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Which Option Trading Arbitrage Strategy Is The Best?

Posted by Pete Stolcers on November 24, 2007

Option Trading Question

Among the strategies discussed on your site I was looking for arbitrage strategies (no chance of loss), such as this: you buy a $50 put for $1.00 and you sell three $47 puts for $.38. The total net credit on the transaction is $.14. Even if the index slips quickly the $47 you will have enough money to buy back the sold puts with the money you make on the $50 puts. If the index closes $47-$50 you will make money. If the index closes above $50 you will make enough to cover your commissions. If there is a rapid decline to $47.50 I could sell a $47 put and buy a $46 put for overnight protection.

Option Trading Answer

Thank you for the question.  There are a few different topics that I would like to address in my response.

First let’s start with your strategy.  This is not an arbitrage play.  You may feel like you can adjust your risk at a moment’s notice, but catastrophic overnight events can create enormous gaps in the market. 9/11 is a great example.  The market did not open for days and there was no way to hedge your risk (the futures market could have been used to lock in your loss, but they instantly priced in an enormous drop).

In the trade above, your breakeven point is just below $46.  If the index moves below that level, you will start to lose money.  This strategy is called a ratio spread because you are selling more options than you are buying.  You are naked two of the $47 puts and you will need to put up naked margin for that position. When the index falls to $47.50, you are not reducing your risk, you are adding to it by selling another put credit spread ($47-$46). I am wondering if you meant to say that you are buying in a $47 put and selling a $46 put. In that case, you are reducing risk, but not much.

Let me first start I saying that I don’t like these strategies.  They are consistent and you can make small amounts of money over extended periods of time.  However, one big event will wipe out years of profits and then some.  After 20 years, I have seen it many times.

As for arbitrage strategies, they are truly riskless.  For example, you would buy a $50 put and sell a $49 put for a credit of $.02. Assuming that $.02 covers your commissions, there is no way you can lose money on this trade.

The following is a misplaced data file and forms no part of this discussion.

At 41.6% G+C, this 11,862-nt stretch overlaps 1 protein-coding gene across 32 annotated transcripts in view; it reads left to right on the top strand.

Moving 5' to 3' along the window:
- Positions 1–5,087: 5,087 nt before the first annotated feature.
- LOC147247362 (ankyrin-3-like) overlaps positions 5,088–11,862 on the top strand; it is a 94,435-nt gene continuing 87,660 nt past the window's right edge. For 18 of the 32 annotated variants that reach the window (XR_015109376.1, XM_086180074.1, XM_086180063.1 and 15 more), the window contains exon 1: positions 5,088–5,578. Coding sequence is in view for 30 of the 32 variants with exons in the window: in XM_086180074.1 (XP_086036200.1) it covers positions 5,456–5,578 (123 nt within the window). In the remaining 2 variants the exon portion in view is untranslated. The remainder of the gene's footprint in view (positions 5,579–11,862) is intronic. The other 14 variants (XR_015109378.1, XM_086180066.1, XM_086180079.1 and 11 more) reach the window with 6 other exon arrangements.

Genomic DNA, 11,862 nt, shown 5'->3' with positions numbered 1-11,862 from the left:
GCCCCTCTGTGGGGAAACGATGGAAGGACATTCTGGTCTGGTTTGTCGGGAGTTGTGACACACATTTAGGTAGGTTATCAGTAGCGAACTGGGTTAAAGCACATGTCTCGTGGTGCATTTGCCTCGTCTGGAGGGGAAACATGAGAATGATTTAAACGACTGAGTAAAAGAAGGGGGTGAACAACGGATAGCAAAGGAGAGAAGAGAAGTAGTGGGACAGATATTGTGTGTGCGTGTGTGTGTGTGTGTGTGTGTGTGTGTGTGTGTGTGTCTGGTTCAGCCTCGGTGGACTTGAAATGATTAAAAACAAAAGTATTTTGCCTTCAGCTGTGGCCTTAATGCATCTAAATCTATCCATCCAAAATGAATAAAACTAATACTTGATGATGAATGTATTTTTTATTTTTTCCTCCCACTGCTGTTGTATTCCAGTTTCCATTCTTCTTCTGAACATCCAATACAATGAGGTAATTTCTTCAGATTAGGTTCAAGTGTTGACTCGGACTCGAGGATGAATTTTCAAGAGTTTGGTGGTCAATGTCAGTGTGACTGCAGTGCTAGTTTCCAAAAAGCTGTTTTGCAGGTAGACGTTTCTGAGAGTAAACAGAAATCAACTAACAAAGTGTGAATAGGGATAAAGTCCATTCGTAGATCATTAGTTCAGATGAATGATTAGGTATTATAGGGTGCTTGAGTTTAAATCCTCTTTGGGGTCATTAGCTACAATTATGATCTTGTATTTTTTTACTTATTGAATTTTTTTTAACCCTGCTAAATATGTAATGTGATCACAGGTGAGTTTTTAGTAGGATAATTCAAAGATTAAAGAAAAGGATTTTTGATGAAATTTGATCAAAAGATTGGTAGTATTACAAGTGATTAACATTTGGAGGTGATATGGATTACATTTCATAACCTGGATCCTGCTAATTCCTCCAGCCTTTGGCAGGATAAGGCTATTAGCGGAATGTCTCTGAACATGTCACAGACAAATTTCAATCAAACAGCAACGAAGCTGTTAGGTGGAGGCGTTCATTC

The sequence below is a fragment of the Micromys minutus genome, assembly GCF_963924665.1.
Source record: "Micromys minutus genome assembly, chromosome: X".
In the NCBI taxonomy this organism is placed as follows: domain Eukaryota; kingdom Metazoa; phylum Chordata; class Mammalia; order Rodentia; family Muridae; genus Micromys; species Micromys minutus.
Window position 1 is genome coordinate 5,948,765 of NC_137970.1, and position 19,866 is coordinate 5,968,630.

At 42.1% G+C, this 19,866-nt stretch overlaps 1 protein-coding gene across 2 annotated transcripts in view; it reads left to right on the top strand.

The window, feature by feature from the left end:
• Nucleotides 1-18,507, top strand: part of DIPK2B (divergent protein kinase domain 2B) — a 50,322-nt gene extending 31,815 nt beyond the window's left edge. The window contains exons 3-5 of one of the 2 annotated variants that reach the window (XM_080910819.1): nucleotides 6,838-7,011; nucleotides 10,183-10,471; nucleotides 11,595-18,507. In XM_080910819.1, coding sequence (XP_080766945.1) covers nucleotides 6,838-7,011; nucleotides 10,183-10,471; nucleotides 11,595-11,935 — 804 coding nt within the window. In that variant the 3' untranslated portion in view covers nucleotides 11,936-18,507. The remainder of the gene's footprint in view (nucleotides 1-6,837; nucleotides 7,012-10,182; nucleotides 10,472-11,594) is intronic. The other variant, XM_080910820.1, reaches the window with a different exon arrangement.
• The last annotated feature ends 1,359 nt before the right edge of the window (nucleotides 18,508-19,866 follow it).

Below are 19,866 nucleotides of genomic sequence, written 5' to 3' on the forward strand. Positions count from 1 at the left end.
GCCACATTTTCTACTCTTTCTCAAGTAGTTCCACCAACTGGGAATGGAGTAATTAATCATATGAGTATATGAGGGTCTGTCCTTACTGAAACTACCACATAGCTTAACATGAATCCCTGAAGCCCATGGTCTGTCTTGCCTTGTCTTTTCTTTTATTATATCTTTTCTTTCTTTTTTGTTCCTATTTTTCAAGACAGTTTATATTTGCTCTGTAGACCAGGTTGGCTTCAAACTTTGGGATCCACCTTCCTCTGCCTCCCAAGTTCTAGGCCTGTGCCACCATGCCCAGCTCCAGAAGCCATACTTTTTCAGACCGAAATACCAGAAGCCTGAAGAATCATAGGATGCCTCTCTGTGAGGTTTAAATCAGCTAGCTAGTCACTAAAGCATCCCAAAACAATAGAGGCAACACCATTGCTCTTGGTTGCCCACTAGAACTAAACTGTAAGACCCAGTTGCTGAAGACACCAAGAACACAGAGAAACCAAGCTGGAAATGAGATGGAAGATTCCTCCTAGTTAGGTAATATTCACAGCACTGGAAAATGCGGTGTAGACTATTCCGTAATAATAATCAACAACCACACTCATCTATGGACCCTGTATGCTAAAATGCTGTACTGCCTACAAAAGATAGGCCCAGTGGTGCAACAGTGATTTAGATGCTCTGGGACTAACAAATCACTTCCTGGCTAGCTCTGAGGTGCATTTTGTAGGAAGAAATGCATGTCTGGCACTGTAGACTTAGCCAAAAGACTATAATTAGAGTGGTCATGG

No one in their right mind would sell you the spread because they are guaranteed a loss.  The only way you can establish this trade is to leg in. That is what Market Makers do.

Market Maker firms have the deepest pockets on Wall Street.  They pay membership fees to the exchanges for the right to make markets in a particular equity or index.  The exchange protects these members by making it difficult for a retail customer to post a bid and an ask. Brokerage firms are allotted a certain order cancellation percentage.  When the brokerage firm’s cancel to fill ratio goes above a certain point, the exchange charges the brokerage firm for each cancel.  The brokerage firms identify the source of the cancels and then they start charging the customer. This means that on a retail basis you can’t post and cancel bids and offers in an effort to buy bids and asks.

Even if you could do this without the cancellation fees, you would be competing with some of the most sophisticated computer systems in the world.  They auto quote the option markets based on the underlying stock, the other stocks in the group or the sector, option pricing models, the other bids and asks in other option serie… Large financial firms hire the best programmers.  When the firm does get filled on an order, the system recalculates the risk in if needed; it instantly hedges the position using the underlying stock.

Large institutions have lower transaction costs, better research, lower carrying costs, and lower margin requirements. They have reduced the profit margins on these trades to the point where only the most efficient systems can compete.